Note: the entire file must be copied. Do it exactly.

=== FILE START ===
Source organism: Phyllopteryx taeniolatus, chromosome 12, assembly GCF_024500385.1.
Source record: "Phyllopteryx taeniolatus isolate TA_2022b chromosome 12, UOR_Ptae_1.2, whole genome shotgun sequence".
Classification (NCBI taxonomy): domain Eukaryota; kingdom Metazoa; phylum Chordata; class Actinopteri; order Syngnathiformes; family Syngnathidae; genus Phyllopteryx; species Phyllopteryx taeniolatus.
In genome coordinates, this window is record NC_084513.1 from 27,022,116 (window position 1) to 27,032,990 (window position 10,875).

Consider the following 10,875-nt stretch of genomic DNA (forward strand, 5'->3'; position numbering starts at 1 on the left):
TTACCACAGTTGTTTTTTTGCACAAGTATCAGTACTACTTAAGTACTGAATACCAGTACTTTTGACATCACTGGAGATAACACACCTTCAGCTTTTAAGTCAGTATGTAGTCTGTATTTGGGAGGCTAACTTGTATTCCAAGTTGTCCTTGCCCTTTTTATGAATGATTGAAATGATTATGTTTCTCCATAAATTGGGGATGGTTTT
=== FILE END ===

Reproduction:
Source organism: Phyllopteryx taeniolatus, chromosome 12, assembly GCF_024500385.1.
Source record: "Phyllopteryx taeniolatus isolate TA_2022b chromosome 12, UOR_Ptae_1.2, whole genome shotgun sequence".
Classification (NCBI taxonomy): domain Eukaryota; kingdom Metazoa; phylum Chordata; class Actinopteri; order Syngnathiformes; family Syngnathidae; genus Phyllopteryx; species Phyllopteryx taeniolatus.
In genome coordinates, this window is record NC_084513.1 from 27,022,116 (window position 1) to 27,032,990 (window position 10,875).

Consider the following 10,875-nt stretch of genomic DNA (forward strand, 5'->3'; position numbering starts at 1 on the left):
TTACCACAGTTGTTTTTTTGCACAAGTATCAGTACTACTTAAGTACTGAATACCAGTACTTTTGACATCACTGGAGATAACACACCTTCAGCTTTTAAGTCAGTATGTAGTCTGTATTTGGGAGGCTAACTTGTATTCCAAGTTGTCCTTGCCCTTTTTATGAATGATTGAAATGATTATGTTTCTCCATAAATTGGGGATGGTTTT